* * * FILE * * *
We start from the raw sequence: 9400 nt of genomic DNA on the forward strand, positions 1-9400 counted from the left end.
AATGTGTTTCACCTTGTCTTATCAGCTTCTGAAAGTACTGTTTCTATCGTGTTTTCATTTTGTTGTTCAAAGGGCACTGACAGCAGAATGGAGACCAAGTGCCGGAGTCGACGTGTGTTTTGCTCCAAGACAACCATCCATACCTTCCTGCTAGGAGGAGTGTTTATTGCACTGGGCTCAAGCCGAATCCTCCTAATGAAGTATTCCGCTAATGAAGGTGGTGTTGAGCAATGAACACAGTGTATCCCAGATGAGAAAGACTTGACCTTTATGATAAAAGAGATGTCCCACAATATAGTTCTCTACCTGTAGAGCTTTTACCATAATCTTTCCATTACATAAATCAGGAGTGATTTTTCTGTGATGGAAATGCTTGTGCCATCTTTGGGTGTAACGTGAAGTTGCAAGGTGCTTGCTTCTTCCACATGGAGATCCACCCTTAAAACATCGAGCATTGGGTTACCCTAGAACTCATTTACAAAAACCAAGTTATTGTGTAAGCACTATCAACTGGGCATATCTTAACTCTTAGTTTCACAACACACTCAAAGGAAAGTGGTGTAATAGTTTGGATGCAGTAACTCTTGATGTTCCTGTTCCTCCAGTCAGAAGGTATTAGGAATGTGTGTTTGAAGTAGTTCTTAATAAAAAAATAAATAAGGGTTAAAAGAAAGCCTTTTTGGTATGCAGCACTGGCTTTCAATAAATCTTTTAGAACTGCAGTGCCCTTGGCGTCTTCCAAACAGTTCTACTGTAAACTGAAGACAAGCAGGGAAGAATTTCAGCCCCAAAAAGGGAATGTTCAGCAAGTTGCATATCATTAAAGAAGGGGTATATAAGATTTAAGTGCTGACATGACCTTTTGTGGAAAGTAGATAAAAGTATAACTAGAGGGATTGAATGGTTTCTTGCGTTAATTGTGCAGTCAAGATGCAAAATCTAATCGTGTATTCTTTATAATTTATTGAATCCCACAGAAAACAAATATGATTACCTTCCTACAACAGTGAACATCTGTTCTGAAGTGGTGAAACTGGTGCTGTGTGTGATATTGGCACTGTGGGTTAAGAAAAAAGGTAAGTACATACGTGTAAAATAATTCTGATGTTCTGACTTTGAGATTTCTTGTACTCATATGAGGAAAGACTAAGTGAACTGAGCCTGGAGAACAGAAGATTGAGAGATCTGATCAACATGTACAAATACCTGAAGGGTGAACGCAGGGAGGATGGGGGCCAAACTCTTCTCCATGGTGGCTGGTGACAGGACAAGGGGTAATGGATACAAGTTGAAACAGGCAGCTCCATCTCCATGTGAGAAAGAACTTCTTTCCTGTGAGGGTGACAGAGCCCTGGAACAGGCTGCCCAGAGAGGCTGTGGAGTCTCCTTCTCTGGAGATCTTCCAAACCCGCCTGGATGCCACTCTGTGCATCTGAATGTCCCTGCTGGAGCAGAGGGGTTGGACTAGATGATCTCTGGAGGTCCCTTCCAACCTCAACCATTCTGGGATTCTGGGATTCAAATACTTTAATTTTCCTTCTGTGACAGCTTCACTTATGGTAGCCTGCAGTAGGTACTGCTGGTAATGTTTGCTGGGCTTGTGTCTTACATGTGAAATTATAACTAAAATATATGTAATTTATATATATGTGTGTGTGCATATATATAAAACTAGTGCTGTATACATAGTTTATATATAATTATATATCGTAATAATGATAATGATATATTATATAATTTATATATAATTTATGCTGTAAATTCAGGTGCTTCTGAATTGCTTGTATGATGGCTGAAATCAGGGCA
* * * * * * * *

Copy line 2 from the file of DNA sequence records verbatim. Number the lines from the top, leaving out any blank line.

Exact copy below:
AATGTGTTTCACCTTGTCTTATCAGCTTCTGAAAGTACTGTTTCTATCGTGTTTTCATTTTGTTGTTCAAAGGGCACTGACAGCAGAATGGAGACCAAGTGCCGGAGTCGACGTGTGTTTTGCTCCAAGACAACCATCCATACCTTCCTGCTAGGAGGAGTGTTTATTGCACTGGGCTCAAGCCGAATCCTCCTAATGAAGTATTCCGCTAATGAAGGTGGTGTTGAGCAATGAACACAGTGTATCCCAGATGAGAAAGACTTGACCTTTATGATAAAAGAGATGTCCCACAATATAGTTCTCTACCTGTAGAGCTTTTACCATAATCTTTCCATTACATAAATCAGGAGTGATTTTTCTGTGATGGAAATGCTTGTGCCATCTTTGGGTGTAACGTGAAGTTGCAAGGTGCTTGCTTCTTCCACATGGAGATCCACCCTTAAAACATCGAGCATTGGGTTACCCTAGAACTCATTTACAAAAACCAAGTTATTGTGTAAGCACTATCAACTGGGCATATCTTAACTCTTAGTTTCACAACACACTCAAAGGAAAGTGGTGTAATAGTTTGGATGCAGTAACTCTTGATGTTCCTGTTCCTCCAGTCAGAAGGTATTAGGAATGTGTGTTTGAAGTAGTTCTTAATAAAAAAATAAATAAGGGTTAAAAGAAAGCCTTTTTGGTATGCAGCACTGGCTTTCAATAAATCTTTTAGAACTGCAGTGCCCTTGGCGTCTTCCAAACAGTTCTACTGTAAACTGAAGACAAGCAGGGAAGAATTTCAGCCCCAAAAAGGGAATGTTCAGCAAGTTGCATATCATTAAAGAAGGGGTATATAAGATTTAAGTGCTGACATGACCTTTTGTGGAAAGTAGATAAAAGTATAACTAGAGGGATTGAATGGTTTCTTGCGTTAATTGTGCAGTCAAGATGCAAAATCTAATCGTGTATTCTTTATAATTTATTGAATCCCACAGAAAACAAATATGATTACCTTCCTACAACAGTGAACATCTGTTCTGAAGTGGTGAAACTGGTGCTGTGTGTGATATTGGCACTGTGGGTTAAGAAAAAAGGTAAGTACATACGTGTAAAATAATTCTGATGTTCTGACTTTGAGATTTCTTGTACTCATATGAGGAAAGACTAAGTGAACTGAGCCTGGAGAACAGAAGATTGAGAGATCTGATCAACATGTACAAATACCTGAAGGGTGAACGCAGGGAGGATGGGGGCCAAACTCTTCTCCATGGTGGCTGGTGACAGGACAAGGGGTAATGGATACAAGTTGAAACAGGCAGCTCCATCTCCATGTGAGAAAGAACTTCTTTCCTGTGAGGGTGACAGAGCCCTGGAACAGGCTGCCCAGAGAGGCTGTGGAGTCTCCTTCTCTGGAGATCTTCCAAACCCGCCTGGATGCCACTCTGTGCATCTGAATGTCCCTGCTGGAGCAGAGGGGTTGGACTAGATGATCTCTGGAGGTCCCTTCCAACCTCAACCATTCTGGGATTCTGGGATTCAAATACTTTAATTTTCCTTCTGTGACAGCTTCACTTATGGTAGCCTGCAGTAGGTACTGCTGGTAATGTTTGCTGGGCTTGTGTCTTACATGTGAAATTATAACTAAAATATATGTAATTTATATATATGTGTGTGTGCATATATATAAAACTAGTGCTGTATACATAGTTTATATATAATTATATATCGTAATAATGATAATGATATATTATATAATTTATATATAATTTATGCTGTAAATTCAGGTGCTTCTGAATTGCTTGTATGATGGCTGAAATCAGGGCA